Moving forward to The Next Washington together
August 27, 2008 · Updated 8:44 PM
by Governor Chris Gregoire
As I travel across Washington talking to people about what they expect from government and where we need to be headed as a state, Ive heard several strong messages.
From Bellingham to Walla Walla, from Vancouver to Spokane, Washingtonians are concerned about their economic futures and the future of their children. Some are concerned that economic growth is driving up the cost of living. They consistently tell me that there is no Washington economy rather, there are many regional economies. They know Washington is home to global economic leaders and they want to ensure that we keep our leadership role. In short, they are optimistic about future success, but concerned about how we will get there.
My report based on what Ive heard about the economy is summarized in an economic strategy called The Next Washington.
As we developed this plan we needed to overcome some false trade-offs. I believe that the supposed tradeoff between quality of life and economic growth or between the east side and west side of the state, or between the so-called sunset and sunrise industries can be overcome. All of our industries are constantly transforming and our strategy must be one of change and innovation.
There are three main components. First, education and skills are the most important investments we can make in our economic future.
Second, we need to lay a broad foundation for economic success that looks beyond traditional infrastructure. This requires more than water, sewers and roads. We need to be effective and efficient about those traditional investments but we need a broader understanding and a longer term view of the foundation for success, including telecommunications, energy and strategies to move ideas from our research institutions into the marketplace.
Finally, having laid a strong foundation of skills and strategic infrastructure, we need to make it clear to employers and customers that Washington is open for business.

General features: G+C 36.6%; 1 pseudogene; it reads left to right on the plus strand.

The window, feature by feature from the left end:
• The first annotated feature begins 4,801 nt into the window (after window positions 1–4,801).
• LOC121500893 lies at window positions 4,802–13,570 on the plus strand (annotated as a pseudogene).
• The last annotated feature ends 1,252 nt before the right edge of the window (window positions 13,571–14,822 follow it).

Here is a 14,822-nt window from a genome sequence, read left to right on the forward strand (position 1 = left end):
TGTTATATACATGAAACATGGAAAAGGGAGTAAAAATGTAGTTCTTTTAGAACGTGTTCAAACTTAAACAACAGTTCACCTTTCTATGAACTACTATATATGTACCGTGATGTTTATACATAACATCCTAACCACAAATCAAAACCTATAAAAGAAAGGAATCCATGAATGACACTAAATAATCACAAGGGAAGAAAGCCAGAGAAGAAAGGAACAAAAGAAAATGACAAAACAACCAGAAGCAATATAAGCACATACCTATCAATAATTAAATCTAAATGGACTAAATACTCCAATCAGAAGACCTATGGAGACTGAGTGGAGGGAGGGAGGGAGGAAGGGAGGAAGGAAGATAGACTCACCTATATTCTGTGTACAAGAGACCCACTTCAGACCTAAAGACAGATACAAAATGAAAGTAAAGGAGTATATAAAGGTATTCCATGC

These three components skills and education, a foundation for economic success and being open for business are the core of a global strategy, but we need specific initiatives to move forward in each.
For instance, the education system in Washington must meet world-class standards. To be excellent, education should be a seamless life-long process, from early learning to skill upgrades for current workers. Through the Washington Learns committee we have identified several key initiatives to promote world-class skills.
The full report has many options for laying the foundation for success, but I want to highlight four here. First, we need to take a fresh look at our basic infrastructure programs to identify possible improved targeting of resources, stronger outcome measures and potential efficiencies. Second, we need to do more to move commercially viable research ideas from our universities to markets and hospitals. Third, getting products to markets must be central to our economic strategy. Finally, given the diversity of our products and regions, we need a comprehensive strategy that includes road, rail, water and port efforts.
We need to send strong signals to the rest of the world that Washington is Open for business.
With limited resources, we must invest in strategies that work and re-direct resources from those that dont produce results.
I have highlighted only a few of the proposed initiatives here. I encourage you to review the whole plan www.governor.wa.gov and offer your reactions. We can build the next Washington only if we create strong partnerships between the public and private sectors, across party lines, across the state and around the world.